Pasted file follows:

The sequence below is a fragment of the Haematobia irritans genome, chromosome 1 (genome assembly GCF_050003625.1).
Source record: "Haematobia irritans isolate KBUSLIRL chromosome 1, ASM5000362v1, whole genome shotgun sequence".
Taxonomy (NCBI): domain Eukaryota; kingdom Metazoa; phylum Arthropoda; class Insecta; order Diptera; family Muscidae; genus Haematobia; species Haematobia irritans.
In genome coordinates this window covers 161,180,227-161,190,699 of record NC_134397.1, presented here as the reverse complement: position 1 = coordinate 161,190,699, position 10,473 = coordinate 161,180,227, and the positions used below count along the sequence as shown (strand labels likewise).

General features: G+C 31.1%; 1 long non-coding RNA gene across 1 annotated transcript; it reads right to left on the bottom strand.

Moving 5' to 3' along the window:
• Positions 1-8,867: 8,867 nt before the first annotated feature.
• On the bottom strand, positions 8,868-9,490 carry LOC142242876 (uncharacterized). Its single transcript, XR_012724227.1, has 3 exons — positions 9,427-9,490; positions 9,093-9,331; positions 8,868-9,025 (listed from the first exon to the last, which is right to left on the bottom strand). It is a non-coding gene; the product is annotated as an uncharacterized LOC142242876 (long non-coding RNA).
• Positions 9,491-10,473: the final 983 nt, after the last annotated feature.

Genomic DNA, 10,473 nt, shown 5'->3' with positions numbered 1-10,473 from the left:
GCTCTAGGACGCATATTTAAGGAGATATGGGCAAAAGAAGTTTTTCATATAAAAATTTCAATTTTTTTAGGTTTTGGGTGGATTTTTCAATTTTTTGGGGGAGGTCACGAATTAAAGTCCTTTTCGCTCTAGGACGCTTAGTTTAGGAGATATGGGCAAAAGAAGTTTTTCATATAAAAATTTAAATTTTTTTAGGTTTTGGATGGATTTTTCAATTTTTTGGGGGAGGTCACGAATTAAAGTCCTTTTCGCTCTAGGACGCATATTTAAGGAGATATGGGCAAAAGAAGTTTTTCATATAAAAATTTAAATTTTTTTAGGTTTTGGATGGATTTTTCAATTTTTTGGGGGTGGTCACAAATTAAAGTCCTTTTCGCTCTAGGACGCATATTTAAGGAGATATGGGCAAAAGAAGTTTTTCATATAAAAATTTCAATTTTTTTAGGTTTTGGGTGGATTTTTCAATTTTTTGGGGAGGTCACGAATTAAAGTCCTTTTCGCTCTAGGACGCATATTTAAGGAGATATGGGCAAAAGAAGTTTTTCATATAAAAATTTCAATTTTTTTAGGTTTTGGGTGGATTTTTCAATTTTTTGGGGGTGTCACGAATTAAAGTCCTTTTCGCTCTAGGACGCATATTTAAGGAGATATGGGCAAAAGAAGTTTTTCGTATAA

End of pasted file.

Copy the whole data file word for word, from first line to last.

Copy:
The sequence below is a fragment of the Haematobia irritans genome, chromosome 1 (genome assembly GCF_050003625.1).
Source record: "Haematobia irritans isolate KBUSLIRL chromosome 1, ASM5000362v1, whole genome shotgun sequence".
Taxonomy (NCBI): domain Eukaryota; kingdom Metazoa; phylum Arthropoda; class Insecta; order Diptera; family Muscidae; genus Haematobia; species Haematobia irritans.
In genome coordinates this window covers 161,180,227-161,190,699 of record NC_134397.1, presented here as the reverse complement: position 1 = coordinate 161,190,699, position 10,473 = coordinate 161,180,227, and the positions used below count along the sequence as shown (strand labels likewise).

General features: G+C 31.1%; 1 long non-coding RNA gene across 1 annotated transcript; it reads right to left on the bottom strand.

Moving 5' to 3' along the window:
• Positions 1-8,867: 8,867 nt before the first annotated feature.
• On the bottom strand, positions 8,868-9,490 carry LOC142242876 (uncharacterized). Its single transcript, XR_012724227.1, has 3 exons — positions 9,427-9,490; positions 9,093-9,331; positions 8,868-9,025 (listed from the first exon to the last, which is right to left on the bottom strand). It is a non-coding gene; the product is annotated as an uncharacterized LOC142242876 (long non-coding RNA).
• Positions 9,491-10,473: the final 983 nt, after the last annotated feature.

Genomic DNA, 10,473 nt, shown 5'->3' with positions numbered 1-10,473 from the left:
GCTCTAGGACGCATATTTAAGGAGATATGGGCAAAAGAAGTTTTTCATATAAAAATTTCAATTTTTTTAGGTTTTGGGTGGATTTTTCAATTTTTTGGGGGAGGTCACGAATTAAAGTCCTTTTCGCTCTAGGACGCTTAGTTTAGGAGATATGGGCAAAAGAAGTTTTTCATATAAAAATTTAAATTTTTTTAGGTTTTGGATGGATTTTTCAATTTTTTGGGGGAGGTCACGAATTAAAGTCCTTTTCGCTCTAGGACGCATATTTAAGGAGATATGGGCAAAAGAAGTTTTTCATATAAAAATTTAAATTTTTTTAGGTTTTGGATGGATTTTTCAATTTTTTGGGGGTGGTCACAAATTAAAGTCCTTTTCGCTCTAGGACGCATATTTAAGGAGATATGGGCAAAAGAAGTTTTTCATATAAAAATTTCAATTTTTTTAGGTTTTGGGTGGATTTTTCAATTTTTTGGGGAGGTCACGAATTAAAGTCCTTTTCGCTCTAGGACGCATATTTAAGGAGATATGGGCAAAAGAAGTTTTTCATATAAAAATTTCAATTTTTTTAGGTTTTGGGTGGATTTTTCAATTTTTTGGGGGTGTCACGAATTAAAGTCCTTTTCGCTCTAGGACGCATATTTAAGGAGATATGGGCAAAAGAAGTTTTTCGTATAA